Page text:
## Author Contributions

## Funding

## Data Availability Statement

## Conflicts of Interest

## References

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**Figure 2.**Validations of the predicted wave surface profile time series by non-hydrostatic model XBeach against the experiment [38].

**Figure 3.**Validation of predicted beach profile by non-hydrostatic model against the experiment by Ma et al. [38].

**Figure 4.**Predicted wave surface profile and beach profile at 60 s for the beach (

**a**) without and (

**b**) with the artificial reef.

**Figure 5.**Predicted cross-shore profile of wave skewness and asymmetry for the beach (

**a**) without and (

**b**) with the artificial reef.

**Figure 6.**Time average velocity, upper and lower velocity and their difference for the beach (

**a**) without and (

**b**) with the artificial reef.

**Figure 7.**Suspended load and bedload transport rate for the beach (

**a**) without and (

**b**) with the artificial reef.

**Figure 8.**Initial and final morphology and their difference for the beach (

**a**) without and (

**b**) with the artificial reef.

**Figure 9.**(

**a**) Total significant wave height, significant wave height of short waves and long waves; (

**b**) wave skewness and asymmetry; (

**c**) time average velocity, upper and lower velocity and their difference; (

**d**) suspended load and bedload transport rate; (

**e**) initial and final morphology and their difference for the beach with the artificial reef under irregular waves.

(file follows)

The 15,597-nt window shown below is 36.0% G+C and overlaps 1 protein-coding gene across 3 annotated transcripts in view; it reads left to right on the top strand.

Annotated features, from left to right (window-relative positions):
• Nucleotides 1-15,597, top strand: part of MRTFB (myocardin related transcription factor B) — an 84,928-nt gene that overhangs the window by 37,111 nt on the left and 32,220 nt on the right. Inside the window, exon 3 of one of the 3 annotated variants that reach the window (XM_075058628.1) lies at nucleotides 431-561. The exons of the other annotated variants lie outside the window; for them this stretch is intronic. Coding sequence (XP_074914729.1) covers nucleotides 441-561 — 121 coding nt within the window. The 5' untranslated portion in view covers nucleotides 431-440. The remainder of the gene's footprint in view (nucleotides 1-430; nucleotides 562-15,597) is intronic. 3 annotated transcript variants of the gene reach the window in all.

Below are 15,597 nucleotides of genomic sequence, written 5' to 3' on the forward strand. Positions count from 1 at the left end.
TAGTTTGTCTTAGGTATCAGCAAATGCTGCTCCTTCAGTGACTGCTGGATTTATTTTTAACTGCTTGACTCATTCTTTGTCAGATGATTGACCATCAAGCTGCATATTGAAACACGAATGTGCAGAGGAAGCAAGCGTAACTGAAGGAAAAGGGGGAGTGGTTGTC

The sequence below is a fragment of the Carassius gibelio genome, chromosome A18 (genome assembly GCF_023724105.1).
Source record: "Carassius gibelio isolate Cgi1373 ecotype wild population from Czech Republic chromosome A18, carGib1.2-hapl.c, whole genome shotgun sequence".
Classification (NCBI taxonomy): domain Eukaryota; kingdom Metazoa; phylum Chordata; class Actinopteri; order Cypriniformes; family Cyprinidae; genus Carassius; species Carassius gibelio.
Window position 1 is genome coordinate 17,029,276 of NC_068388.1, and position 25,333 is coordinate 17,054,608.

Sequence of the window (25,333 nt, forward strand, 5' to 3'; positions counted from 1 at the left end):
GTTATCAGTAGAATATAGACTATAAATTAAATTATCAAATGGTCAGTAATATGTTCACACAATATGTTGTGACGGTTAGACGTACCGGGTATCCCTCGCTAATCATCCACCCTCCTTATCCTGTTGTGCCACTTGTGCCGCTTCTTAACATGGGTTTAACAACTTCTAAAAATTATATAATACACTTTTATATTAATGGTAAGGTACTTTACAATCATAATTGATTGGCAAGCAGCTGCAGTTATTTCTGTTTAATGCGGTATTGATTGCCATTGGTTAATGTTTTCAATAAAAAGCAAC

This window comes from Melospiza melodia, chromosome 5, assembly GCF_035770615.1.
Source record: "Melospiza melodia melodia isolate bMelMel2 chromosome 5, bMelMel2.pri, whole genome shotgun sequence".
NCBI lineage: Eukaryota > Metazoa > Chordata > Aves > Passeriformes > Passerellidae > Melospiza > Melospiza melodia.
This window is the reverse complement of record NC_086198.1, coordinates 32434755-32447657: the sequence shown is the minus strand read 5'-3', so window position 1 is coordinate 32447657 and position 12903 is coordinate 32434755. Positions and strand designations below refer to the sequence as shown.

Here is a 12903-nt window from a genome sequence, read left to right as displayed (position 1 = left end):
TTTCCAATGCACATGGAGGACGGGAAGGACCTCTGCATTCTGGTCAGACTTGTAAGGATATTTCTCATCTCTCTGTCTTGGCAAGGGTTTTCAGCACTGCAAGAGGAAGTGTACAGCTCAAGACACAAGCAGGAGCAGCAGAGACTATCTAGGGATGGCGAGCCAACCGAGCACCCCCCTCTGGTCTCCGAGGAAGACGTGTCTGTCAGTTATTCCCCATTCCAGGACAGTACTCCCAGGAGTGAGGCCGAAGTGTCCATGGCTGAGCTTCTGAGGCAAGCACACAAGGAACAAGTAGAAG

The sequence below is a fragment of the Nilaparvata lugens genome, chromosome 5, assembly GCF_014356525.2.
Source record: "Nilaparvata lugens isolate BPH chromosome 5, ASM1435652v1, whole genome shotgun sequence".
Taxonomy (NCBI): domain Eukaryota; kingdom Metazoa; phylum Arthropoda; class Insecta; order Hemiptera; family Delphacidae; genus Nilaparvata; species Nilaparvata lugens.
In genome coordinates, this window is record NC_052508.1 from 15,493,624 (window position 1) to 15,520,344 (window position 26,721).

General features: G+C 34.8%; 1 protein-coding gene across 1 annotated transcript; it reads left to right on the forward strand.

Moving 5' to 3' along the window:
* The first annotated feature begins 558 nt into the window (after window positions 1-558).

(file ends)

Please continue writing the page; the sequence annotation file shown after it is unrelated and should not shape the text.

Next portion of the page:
**Figure 10.**Wave surface profile time series at wave gauge (

**a**) W1 the wave breaking area and (

**b**) W9 in the offshore area by the non-hydrostatic simulation using different values of maximum wave steepness criterium, maxbrsteep.

**Figure 11.**(

**a**) Final morphology; (

**b**) position of the scarp; (

**c**) position of the scarp by non-hydrostatic simulation using different values of water depth factor (depthscale).

**Figure 12.**Final morphology by non-hydrostatic simulation using different values of equilibrium sediment concentration factor (sedcal).

Item | Position | d | Evaluation |
---|---|---|---|

Wave surface | W1 | 0.9421 | Excellent |

Wave surface | W2 | 0.9917 | Excellent |

Wave surface | W3 | 0.9925 | Excellent |

Wave surface | W4 | 0.9936 | Excellent |

Wave surface | W5 | 0.9905 | Excellent |

Wave surface | W6 | 0.9942 | Excellent |

Wave surface | W7 | 0.9921 | Excellent |

Wave surface | W8 | 0.9966 | Excellent |

Wave surface | W9 | 0.9955 | Excellent |

Beach profile | 0.9953 | Excellent |

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## Share and Cite

**MDPI and ACS Style**

Kuang, C.; Fan, J.; Han, X.; Li, H.; Qin, R.; Zou, Q.
Numerical Modelling of Beach Profile Evolution with and without an Artificial Reef. *Water* **2023**, *15*, 3832.
https://doi.org/10.3390/w15213832

**AMA Style**

Kuang C, Fan J, Han X, Li H, Qin R, Zou Q.
Numerical Modelling of Beach Profile Evolution with and without an Artificial Reef. *Water*. 2023; 15(21):3832.
https://doi.org/10.3390/w15213832

**Chicago/Turabian Style**

Kuang, Cuiping, Jiadong Fan, Xuejian Han, Hongyi Li, Rufu Qin, and Qingping Zou.
2023. "Numerical Modelling of Beach Profile Evolution with and without an Artificial Reef" *Water* 15, no. 21: 3832.
https://doi.org/10.3390/w15213832